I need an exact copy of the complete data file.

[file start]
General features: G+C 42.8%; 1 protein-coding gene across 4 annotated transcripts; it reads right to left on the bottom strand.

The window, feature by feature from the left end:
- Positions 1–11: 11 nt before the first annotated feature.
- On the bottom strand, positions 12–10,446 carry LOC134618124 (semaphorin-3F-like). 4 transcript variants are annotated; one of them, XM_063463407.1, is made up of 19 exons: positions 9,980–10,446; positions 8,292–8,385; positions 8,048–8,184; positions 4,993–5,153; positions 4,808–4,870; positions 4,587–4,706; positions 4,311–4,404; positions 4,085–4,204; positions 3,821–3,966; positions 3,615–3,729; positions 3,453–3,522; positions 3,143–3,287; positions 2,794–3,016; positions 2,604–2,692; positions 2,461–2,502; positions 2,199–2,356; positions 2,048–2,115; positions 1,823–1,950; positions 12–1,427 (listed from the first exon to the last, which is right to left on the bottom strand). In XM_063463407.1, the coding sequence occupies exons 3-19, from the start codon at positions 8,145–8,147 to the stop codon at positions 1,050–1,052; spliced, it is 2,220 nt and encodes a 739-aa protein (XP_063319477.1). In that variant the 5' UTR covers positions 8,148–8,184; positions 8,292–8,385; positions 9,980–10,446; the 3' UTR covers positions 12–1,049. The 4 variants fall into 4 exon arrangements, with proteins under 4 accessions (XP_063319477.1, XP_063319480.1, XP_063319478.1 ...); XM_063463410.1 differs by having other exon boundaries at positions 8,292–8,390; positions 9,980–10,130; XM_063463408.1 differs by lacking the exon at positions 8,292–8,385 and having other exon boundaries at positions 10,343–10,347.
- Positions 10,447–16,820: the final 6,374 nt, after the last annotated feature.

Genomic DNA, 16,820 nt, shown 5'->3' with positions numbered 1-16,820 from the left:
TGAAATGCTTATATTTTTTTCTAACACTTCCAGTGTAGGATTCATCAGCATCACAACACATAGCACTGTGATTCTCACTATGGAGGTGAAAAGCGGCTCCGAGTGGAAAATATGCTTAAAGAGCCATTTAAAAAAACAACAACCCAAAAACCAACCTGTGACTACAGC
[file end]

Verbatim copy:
General features: G+C 42.8%; 1 protein-coding gene across 4 annotated transcripts; it reads right to left on the bottom strand.

The window, feature by feature from the left end:
- Positions 1–11: 11 nt before the first annotated feature.
- On the bottom strand, positions 12–10,446 carry LOC134618124 (semaphorin-3F-like). 4 transcript variants are annotated; one of them, XM_063463407.1, is made up of 19 exons: positions 9,980–10,446; positions 8,292–8,385; positions 8,048–8,184; positions 4,993–5,153; positions 4,808–4,870; positions 4,587–4,706; positions 4,311–4,404; positions 4,085–4,204; positions 3,821–3,966; positions 3,615–3,729; positions 3,453–3,522; positions 3,143–3,287; positions 2,794–3,016; positions 2,604–2,692; positions 2,461–2,502; positions 2,199–2,356; positions 2,048–2,115; positions 1,823–1,950; positions 12–1,427 (listed from the first exon to the last, which is right to left on the bottom strand). In XM_063463407.1, the coding sequence occupies exons 3-19, from the start codon at positions 8,145–8,147 to the stop codon at positions 1,050–1,052; spliced, it is 2,220 nt and encodes a 739-aa protein (XP_063319477.1). In that variant the 5' UTR covers positions 8,148–8,184; positions 8,292–8,385; positions 9,980–10,446; the 3' UTR covers positions 12–1,049. The 4 variants fall into 4 exon arrangements, with proteins under 4 accessions (XP_063319477.1, XP_063319480.1, XP_063319478.1 ...); XM_063463410.1 differs by having other exon boundaries at positions 8,292–8,390; positions 9,980–10,130; XM_063463408.1 differs by lacking the exon at positions 8,292–8,385 and having other exon boundaries at positions 10,343–10,347.
- Positions 10,447–16,820: the final 6,374 nt, after the last annotated feature.

Genomic DNA, 16,820 nt, shown 5'->3' with positions numbered 1-16,820 from the left:
TGAAATGCTTATATTTTTTTCTAACACTTCCAGTGTAGGATTCATCAGCATCACAACACATAGCACTGTGATTCTCACTATGGAGGTGAAAAGCGGCTCCGAGTGGAAAATATGCTTAAAGAGCCATTTAAAAAAACAACAACCCAAAAACCAACCTGTGACTACAGC